Before filing for divorce, it is likely you would like an estimate of how a judge will examine you and your spouse’s assets. Most importantly, you would like an idea of the future awards or obligations that will result from the divorce. Yet, in Nevada (and in most other jurisdictions), such a reasonable request from a prospective client is very difficult to deliver.
This article will explain why it would be helpful for states like Nevada to adopt a spousal support formula.
What is the Current Spousal Support Law in Nevada?
One would think that for matters as significant as the allocation of material property, the law would be robust with guidance. This is sadly incorrect. From NRS 125.150(1):
In granting a divorce, the court:
(a) May award such alimony to the wife or to the husband, in a specified principal sum or as specified periodic payments, as appears just and equitable
I don’t need to extensively tease this out to see where the issue lies. In a hypothetical scenario, it is likely that the working spouse has a much different idea of what a “just and equitable” allocation of his/her earnings relative to that of the homemaker spouse. And what’s to say that the judge shares a similar understanding of the material terms of NRS 125.150 with either spouse?
(In)famously, in Gardner v. Gardner, 110 Nev. 1053 (Nev. 1994), the Nevada Supreme Court understood “just and equitable” much differently than a lower court. The Nevada SCOTUS increased the spousal support award from a lower court by $1,000/month because the lower court judge did not properly consider that “substantial additional alimony is necessary in order to be fair” Gardner v. Gardner, 110 Nev. 1053, 1058 (Nev. 1994).
Four years later, Justice Shearing of the Nevada Supreme Court rightly criticized this statutory framework for alimony. “Regarding the award of spousal support, the legislature has failed to set forth an objective standard for determining the appropriate amount. Absent such a standard, there appears to be a disparity in the awards for spousal support on similar facts even greater than for child support.” Wright v. Osburn, 114 Nev. 1367, 1369 (Nev. 1998).
What Has Been Done to Create a Standardized Spousal Support?
In response to the above decisions, among others, the members of the Family Law Section of the Nevada Bar convened in Tonopah in 1997 with the hopes of standardizing alimony awards. The Section perused previous court decisions and indeed did propose a repeatable formula for courts to apply—however, even the members in attendance could not come to an agreement regarding what should be included, and no formal recommendation was made to the legislature.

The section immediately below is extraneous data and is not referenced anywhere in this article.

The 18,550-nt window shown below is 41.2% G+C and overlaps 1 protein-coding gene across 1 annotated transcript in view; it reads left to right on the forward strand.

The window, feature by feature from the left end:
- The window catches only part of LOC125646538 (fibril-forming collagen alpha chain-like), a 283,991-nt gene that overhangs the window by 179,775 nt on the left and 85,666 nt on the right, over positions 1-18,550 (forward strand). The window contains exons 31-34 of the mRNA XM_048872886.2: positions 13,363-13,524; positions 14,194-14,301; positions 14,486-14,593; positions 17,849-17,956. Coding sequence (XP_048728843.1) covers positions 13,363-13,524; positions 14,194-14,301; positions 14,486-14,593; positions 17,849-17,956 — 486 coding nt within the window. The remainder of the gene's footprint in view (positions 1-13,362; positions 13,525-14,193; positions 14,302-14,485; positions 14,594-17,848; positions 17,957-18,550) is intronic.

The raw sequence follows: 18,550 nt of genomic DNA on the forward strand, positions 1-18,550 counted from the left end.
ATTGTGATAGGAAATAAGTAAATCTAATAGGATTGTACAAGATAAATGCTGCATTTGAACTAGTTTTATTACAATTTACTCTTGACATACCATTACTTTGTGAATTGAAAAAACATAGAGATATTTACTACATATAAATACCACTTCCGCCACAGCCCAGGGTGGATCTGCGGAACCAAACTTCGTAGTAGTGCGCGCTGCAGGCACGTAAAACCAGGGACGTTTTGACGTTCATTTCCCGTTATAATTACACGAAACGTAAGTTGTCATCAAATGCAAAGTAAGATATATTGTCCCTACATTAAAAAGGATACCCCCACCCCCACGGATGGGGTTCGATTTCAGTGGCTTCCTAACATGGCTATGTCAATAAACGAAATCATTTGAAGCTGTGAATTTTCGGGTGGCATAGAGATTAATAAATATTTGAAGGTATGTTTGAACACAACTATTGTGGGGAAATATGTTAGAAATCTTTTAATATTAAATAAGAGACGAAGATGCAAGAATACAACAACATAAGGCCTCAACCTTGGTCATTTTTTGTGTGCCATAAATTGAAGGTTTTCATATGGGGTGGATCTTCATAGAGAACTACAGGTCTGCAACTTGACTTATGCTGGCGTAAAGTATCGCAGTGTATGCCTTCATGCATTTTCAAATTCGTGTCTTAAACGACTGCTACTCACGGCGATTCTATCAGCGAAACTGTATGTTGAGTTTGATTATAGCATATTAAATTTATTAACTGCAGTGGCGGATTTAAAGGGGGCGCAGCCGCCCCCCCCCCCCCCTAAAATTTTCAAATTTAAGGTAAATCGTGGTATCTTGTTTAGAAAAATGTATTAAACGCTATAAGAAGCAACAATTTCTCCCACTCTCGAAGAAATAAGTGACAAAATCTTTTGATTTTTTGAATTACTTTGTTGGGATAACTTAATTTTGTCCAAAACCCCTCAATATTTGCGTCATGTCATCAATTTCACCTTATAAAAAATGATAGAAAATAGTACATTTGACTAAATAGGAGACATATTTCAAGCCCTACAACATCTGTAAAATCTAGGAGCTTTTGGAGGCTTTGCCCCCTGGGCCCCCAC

It wasn’t until 2007 that the Nevada Legislature codified eleven “guidelines” of which a court must “consider” in awarding alimony. In actual fact, without stating how a court must weigh each factor, such an approach is as practical as “just and equitable.”
The Honorable David A. Hardy commented in 2009 on how difficult Nevada’s alimony law is to parse for legal practitioners:
Alimony is a particularly troubling feature of Nevada matrimonial law. Nevada attorneys and judges are ill-equipped to facilitate pretrial resolution when alimony is at issue. No objective measures are available for judging fairness or predicting results. The newly-enacted statutory guidelines, based upon Nevada decisional authority, provide no guidance as to their relative weight and little guidance regarding their purpose. “Nevada Alimony: An Important Policy in Need of a Coherent Policy Purpose,” 9 Nev. L.J. 325-326 (2009).
Is it just that we need to accept that alimony awards are messy and that each divorce settlement is destined to be complex and contentious? I am just unwilling to concede to such a proposition—the well-being of my clients means too much to me.
The Immense Benefits of a Standardized Spousal Support Formula
I don’t want to be that person stating the obvious—that life would be simpler for divorce lawyers, but more importantly, clients, if Nevada applied a standardized spousal support formula.
Insecurity regarding individual outcomes has devastating effects on economic output. Conversely, one can reasonably argue that besides our collective spirit, it is our codification and legal support of property rights that has led to the vast growth of this country.
Such first principles should be recognized and effectuated in other parts of the law, spousal support being ripe for reform under this guise. Once practitioners of divorce law can predict with accuracy how a divorce court will assign spousal support, they will confidently predict to their clients how a court will allocate spousal support. Such accurate knowledge then will provide the means for potential settlements to be reached for more people, more quickly. Spousal support formulas make the divorce process more fair and just.
Let’s not allow perfection to stand in the way of clear improvements. Of course, the settled-upon formula will not be completely satisfactory in all outcomes (let us not forget that our laws may be amended), but the benefits realized by all participants in the divorce process will easily make up for the loss. Contract and property law are the foundations of the greatest economy the world has ever seen—separating spouses will clearly benefit from divorce law embracing these principles of standardization and predictability.
Besides advocating for a spousal support formula, Stacy Rocheleau has practiced divorce law for 18 years, helping clients with uncontested divorces, legal separations, and contested divorces. Among her accolades, Ms. Rocheleau was elected the best divorce attorney in her home State of Nevada for 2017 & 2018.